A buck doesn’t reach maturity by rushing to his nighttime feeding area for sake of being the first to arrive on the scene. With age, bucks become wiser and more reclusive. They might begin the transition to food an hour before sunset, but as a rule, refrain from setting foot in the field until last light, and sometimes not at all.

Likewise, they don’t stand around in wide-open spaces after the sunrise. Most leave the fields well before light and head for their daytime beds.

By hunting the transition route, you stand a better chance of intercepting a buck not only after first light, but also before last light. This reminds of a big buck my friend Bill Meck took in Iowa last year.

“I took up hunting the early season four years ago,” explained Bill. “The first year I stuck to hunting the field edges to capitalize on early-season feeding patterns. The strategy paid off with a buck the second evening. The following two seasons my lucky streak continued along the edges.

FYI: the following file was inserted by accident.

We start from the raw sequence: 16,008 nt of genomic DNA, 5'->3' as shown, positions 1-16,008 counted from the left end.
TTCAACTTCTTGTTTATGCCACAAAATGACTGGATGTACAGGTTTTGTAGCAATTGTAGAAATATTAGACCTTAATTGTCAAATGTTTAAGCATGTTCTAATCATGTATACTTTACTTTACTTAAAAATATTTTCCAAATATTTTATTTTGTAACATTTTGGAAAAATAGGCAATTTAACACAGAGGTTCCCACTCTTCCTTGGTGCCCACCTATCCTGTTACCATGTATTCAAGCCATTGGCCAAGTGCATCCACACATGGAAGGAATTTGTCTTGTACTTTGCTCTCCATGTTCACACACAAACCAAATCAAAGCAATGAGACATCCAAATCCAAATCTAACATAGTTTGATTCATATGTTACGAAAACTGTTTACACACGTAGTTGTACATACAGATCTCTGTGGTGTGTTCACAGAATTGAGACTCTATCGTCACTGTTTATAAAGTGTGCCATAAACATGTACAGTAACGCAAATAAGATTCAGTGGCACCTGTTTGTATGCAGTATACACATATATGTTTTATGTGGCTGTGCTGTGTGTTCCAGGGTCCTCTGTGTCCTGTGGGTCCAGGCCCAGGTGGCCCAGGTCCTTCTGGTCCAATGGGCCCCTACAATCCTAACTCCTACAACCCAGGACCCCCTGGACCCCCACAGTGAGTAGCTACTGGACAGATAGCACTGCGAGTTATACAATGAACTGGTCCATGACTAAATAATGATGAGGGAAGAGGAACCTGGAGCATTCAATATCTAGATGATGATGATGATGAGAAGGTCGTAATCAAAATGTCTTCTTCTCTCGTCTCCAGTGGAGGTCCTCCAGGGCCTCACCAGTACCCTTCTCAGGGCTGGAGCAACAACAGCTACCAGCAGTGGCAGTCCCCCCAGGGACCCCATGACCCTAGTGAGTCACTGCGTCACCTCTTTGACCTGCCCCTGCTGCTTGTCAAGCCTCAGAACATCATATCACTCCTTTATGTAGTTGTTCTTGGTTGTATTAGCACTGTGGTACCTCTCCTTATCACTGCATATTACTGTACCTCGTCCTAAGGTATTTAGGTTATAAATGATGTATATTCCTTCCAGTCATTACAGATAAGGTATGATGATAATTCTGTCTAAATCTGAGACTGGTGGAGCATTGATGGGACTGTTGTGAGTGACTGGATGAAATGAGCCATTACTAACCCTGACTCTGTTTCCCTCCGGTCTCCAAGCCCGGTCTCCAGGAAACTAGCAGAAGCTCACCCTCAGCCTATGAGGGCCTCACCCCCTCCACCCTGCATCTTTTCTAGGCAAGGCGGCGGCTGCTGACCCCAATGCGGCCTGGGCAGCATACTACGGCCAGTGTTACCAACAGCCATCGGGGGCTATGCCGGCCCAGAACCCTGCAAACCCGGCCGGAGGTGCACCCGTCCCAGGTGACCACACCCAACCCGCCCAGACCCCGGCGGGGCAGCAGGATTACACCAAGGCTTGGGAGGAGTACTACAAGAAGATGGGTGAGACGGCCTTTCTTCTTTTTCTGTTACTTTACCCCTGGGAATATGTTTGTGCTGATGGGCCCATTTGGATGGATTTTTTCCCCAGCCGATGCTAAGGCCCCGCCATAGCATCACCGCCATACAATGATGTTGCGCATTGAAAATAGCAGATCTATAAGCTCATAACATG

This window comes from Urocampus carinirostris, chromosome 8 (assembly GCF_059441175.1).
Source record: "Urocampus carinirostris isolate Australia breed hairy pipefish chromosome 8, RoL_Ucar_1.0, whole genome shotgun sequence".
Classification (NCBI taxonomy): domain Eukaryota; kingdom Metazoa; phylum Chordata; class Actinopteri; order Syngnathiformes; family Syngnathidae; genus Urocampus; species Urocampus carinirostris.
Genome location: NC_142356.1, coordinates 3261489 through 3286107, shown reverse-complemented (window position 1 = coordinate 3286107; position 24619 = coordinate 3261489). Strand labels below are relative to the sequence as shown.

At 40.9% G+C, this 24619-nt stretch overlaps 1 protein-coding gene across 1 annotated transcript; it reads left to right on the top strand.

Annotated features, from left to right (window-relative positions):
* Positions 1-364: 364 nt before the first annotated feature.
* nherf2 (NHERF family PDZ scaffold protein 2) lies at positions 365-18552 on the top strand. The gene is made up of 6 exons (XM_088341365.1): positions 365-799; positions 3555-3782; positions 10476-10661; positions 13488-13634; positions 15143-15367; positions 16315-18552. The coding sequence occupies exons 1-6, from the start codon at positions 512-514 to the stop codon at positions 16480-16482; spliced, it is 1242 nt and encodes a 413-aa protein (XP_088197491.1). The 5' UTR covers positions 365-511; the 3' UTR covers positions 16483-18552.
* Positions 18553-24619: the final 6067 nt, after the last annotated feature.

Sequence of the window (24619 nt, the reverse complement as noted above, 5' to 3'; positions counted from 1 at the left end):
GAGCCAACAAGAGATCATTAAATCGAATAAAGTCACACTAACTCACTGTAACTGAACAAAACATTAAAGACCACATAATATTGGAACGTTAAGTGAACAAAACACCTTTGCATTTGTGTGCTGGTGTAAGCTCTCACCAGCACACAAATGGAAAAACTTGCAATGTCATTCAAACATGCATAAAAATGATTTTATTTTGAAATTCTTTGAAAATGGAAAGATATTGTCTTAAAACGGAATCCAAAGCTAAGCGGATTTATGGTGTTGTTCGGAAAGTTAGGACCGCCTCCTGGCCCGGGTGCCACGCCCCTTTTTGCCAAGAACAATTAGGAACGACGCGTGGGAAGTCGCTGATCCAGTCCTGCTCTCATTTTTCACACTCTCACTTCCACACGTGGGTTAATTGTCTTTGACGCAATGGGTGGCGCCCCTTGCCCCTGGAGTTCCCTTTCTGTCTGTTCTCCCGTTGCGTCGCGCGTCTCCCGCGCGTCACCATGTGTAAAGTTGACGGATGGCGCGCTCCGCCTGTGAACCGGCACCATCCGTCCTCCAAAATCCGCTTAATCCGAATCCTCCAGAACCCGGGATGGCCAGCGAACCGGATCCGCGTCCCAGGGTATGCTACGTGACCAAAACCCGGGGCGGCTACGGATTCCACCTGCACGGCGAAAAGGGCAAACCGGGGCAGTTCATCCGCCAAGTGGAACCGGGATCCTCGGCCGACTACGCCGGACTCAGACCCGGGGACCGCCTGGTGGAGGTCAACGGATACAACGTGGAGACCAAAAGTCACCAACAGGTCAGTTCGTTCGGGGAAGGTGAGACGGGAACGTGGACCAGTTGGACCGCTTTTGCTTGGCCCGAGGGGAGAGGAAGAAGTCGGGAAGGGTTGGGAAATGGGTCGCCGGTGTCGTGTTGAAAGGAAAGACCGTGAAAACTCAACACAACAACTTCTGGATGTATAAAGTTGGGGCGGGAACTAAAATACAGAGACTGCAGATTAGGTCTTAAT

“Last year I spent the first four days hunting the edges of a hay field. It had been unseasonably warm and the deer simply weren’t moving. A few does and a couple of young bucks came to the field, but it wasn’t until last light. By Tuesday evening I was starting to see the same deer.

“Given the fact the deer weren’t moving until late, I decided to change tactics. I had a stand on the side hill that has never been hunted before the peak rut. The hillside is a natural travel corridor that deer often pass through on their way to the corn and soybean fields.